How to Sort an Object Array by a Boolean Property in JavaScript

Last updated on November 14, 2022
How to Sort an Object Array by a Boolean Property in JavaScript

To sort an array of objects by a boolean property in JavaScript, call the sort() method on the array with a callback as an argument. In the function, use the boolean property to return an expression that evaluates to a positive number, a negative number, or zero. This will sort the array in place, by the boolean property, i.e.:

const trueFirst = users.sort((a, b) => b.boolProp - a.boolProp);

const falseFirst = users.sort((a, b) => a.boolProp - b.boolProp);

For example:

const users = [
  { name: 'Kate', premium: false },
  { name: 'Bob', premium: true },
  { name: 'Jeff', premium: false },
  { name: 'Samantha', premium: true },
];

const premiumFirst = users.sort((a, b) => b.premium - a.premium);

/*
  [
    { name: 'Bob', premium: true },
    { name: 'Samantha', premium: true },
    { name: 'Kate', premium: false },
    { name: 'Jeff', premium: false }
  ]
*/

console.log(premiumFirst);

const nonPremiumFirst = users.sort((a, b) => a.premium - b.premium);

/*
  [
    { name: 'Kate', premium: false },
    { name: 'Jeff', premium: false },
    { name: 'Bob', premium: true },
    { name: 'Samantha', premium: true }
  ]
*/

console.log(nonPremiumFirst);

The Array sort() method takes a callback function as an argument. It uses the value returned from this callback to determine the order in which to sort the values. For each item pair in the array, a and b:

If the returned value is negative, a is placed before b in the sorted array.

If the value is positive, b is placed before a.

If the value is 0, the order of a and b is not changed.

const arr = [5, 3, 8, 1, 7];

// Sort in ascending order
arr.sort((a, b) => a - b);

console.log(arr); // [ 1, 3, 5, 7, 8 ]

// Sort in descending order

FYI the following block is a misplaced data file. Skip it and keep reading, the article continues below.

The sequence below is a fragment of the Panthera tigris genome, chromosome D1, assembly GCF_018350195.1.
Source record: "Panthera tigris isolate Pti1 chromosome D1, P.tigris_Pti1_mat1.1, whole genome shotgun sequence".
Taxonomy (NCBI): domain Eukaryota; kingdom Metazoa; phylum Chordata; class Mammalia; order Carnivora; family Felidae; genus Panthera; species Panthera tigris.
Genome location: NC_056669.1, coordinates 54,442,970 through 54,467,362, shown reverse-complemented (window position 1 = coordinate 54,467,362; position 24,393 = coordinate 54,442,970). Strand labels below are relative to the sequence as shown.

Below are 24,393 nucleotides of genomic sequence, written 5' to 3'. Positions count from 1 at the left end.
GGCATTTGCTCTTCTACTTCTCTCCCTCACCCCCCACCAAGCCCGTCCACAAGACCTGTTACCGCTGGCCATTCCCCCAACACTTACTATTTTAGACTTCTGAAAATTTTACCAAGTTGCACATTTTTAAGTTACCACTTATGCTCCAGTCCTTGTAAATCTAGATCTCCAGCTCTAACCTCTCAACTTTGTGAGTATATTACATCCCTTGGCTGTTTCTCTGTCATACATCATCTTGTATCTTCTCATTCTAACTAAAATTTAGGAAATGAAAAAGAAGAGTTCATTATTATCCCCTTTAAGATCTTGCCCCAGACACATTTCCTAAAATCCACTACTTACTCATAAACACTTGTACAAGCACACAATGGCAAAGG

const desc = arr.sort((a, b) => b - a);

console.log(desc); // [ 8, 7, 5, 3, 1 ]

Because we used the subtraction operator (-) on the boolean values, they are coerced to numbers before the subtraction happens. Truthy values are coerced to 1, and falsy values 0.

console.log(true + true); // 2

console.log(true + false); // 1

console.log(false + false); // 0

After seeing how the sort() method and boolean coercion works, it's easy to understand the way the was sorted to place the objects with a boolean property value of true above the ones with false, and vice versa.

Sort object array by boolean property without mutation

The sort() method sorts the array in place, which means it gets modified. To prevent this, we can use the spread syntax (...) to create a shallow copy of the array for the sort:

const users = [
  { name: 'Kate', premium: false },
  { name: 'Bob', premium: true },
  { name: 'Jeff', premium: false },
  { name: 'Samantha', premium: true },
];

// 👇 Clone array with spread syntax
const premiumFirst = [...users].sort((a, b) => b.premium - a.premium);

/*
  [
    { name: 'Bob', premium: true },
    { name: 'Samantha', premium: true },
    { name: 'Kate', premium: false },
    { name: 'Jeff', premium: false }
  ]
*/

console.log(premiumFirst);

/*
  Original not modified:
  [
    { name: 'Kate', premium: false },
    { name: 'Bob', premium: true },
    { name: 'Jeff', premium: false },
    { name: 'Samantha', premium: true }
  ]
*/

console.log(users);

By avoiding mutations, we can make our code more readable, predictable, and modular.

See also